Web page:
Six little tweets in the UK have sparked a huge war over super injunctions — gag orders that British citizens can get to suppress news concerning themselves from making it into the mainstream media. The media can’t even report that a super injunction exists.
After a Twitter user alleged sexual indiscretions by a host of British celebrities that were allegedly protected by super injunctions, it set off a firestorm, forcing British lawmakers to think about whether such a thing is still feasible in the age of social media, and if it is, how to enforce it. One of the celebs, a soccer player who is alleged to have a super injunction for scoring goals with a woman who was not his wife, has filed a lawsuit to find out who the user behind the anonymous @InjunctionSuper account is. His lawyers identify him as “CTB” in the lawsuit, but it quickly emerged through social media and the American press (which is not subject to the super injunction) that the client was Manchester United player Ryan Giggs.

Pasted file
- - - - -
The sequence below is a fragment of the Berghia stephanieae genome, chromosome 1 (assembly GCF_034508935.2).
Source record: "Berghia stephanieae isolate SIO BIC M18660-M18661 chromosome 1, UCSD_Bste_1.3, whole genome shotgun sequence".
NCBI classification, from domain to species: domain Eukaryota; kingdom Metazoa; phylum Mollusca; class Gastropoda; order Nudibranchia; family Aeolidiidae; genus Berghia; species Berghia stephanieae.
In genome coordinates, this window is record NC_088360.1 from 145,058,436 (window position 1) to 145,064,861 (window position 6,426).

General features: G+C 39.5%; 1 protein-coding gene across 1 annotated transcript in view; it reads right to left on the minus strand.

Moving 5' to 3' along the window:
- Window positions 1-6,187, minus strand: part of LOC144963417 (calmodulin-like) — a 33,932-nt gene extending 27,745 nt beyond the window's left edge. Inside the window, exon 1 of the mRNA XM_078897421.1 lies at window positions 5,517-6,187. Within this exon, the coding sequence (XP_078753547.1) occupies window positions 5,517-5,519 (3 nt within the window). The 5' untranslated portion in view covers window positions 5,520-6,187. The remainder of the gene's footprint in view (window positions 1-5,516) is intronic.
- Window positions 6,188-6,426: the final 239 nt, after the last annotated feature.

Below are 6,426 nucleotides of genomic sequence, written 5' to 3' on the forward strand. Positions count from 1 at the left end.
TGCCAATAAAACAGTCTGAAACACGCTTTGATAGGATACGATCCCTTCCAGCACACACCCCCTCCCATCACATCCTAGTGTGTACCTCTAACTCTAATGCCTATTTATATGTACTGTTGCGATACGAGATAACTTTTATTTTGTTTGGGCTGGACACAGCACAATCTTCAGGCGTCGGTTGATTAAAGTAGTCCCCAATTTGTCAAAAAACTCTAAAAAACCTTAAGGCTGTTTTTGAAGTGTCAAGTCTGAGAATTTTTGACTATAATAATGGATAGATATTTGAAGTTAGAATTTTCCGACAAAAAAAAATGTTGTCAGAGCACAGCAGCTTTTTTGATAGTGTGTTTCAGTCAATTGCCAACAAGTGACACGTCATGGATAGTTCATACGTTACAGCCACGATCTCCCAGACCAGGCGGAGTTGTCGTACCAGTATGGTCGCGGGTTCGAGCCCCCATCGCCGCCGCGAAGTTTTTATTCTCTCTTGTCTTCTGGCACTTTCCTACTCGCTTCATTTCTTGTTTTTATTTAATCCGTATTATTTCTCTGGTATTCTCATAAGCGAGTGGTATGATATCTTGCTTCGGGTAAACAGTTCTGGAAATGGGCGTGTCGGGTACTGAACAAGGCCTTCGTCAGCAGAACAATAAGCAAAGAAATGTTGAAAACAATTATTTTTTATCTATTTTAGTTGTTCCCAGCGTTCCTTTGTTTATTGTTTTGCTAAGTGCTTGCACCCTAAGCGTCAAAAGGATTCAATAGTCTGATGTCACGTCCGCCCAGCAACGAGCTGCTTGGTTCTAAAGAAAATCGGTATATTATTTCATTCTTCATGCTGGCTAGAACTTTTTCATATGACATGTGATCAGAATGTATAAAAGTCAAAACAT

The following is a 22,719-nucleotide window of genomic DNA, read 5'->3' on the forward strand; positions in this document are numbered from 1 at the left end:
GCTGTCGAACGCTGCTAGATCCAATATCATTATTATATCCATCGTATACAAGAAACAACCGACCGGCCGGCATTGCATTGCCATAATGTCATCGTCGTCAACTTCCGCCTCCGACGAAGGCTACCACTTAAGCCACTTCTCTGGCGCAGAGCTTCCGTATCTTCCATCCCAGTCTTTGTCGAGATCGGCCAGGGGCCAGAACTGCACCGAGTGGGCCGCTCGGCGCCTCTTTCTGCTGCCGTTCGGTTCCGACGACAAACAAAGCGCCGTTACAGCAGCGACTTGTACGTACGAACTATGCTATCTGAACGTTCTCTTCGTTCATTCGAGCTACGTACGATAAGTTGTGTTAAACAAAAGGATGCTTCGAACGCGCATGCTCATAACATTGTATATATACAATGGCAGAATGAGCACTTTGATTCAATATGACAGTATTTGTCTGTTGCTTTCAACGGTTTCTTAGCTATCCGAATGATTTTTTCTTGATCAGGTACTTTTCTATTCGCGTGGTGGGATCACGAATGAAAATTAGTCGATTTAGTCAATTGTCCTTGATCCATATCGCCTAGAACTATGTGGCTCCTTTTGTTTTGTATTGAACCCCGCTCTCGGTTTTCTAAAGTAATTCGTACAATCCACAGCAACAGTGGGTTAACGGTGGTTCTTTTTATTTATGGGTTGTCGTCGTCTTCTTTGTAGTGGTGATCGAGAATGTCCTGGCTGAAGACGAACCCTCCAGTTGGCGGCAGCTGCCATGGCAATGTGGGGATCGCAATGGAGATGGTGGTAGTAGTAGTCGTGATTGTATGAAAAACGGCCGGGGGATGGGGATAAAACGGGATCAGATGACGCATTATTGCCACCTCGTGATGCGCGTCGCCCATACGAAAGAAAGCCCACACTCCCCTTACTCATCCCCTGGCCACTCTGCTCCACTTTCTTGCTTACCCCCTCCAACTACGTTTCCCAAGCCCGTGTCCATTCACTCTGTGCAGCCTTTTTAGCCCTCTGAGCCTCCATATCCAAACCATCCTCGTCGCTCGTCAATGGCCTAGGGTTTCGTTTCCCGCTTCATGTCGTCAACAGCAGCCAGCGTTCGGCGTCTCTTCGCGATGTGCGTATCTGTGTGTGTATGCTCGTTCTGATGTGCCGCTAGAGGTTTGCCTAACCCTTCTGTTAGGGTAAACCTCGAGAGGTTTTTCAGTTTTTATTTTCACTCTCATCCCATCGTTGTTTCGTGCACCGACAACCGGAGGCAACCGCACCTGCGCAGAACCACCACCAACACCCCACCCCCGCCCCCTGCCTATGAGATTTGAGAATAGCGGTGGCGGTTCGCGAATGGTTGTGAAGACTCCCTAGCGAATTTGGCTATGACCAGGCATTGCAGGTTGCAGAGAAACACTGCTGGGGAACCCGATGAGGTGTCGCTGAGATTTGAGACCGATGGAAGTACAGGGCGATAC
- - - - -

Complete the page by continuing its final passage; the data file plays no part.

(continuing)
The latest salvo in the super injunctions battle (via Parmy Olson) comes from the Scottish Sunday Herald, which has put Giggs on its front page with a black bar over his eyes, to, um, protect his identity: Read More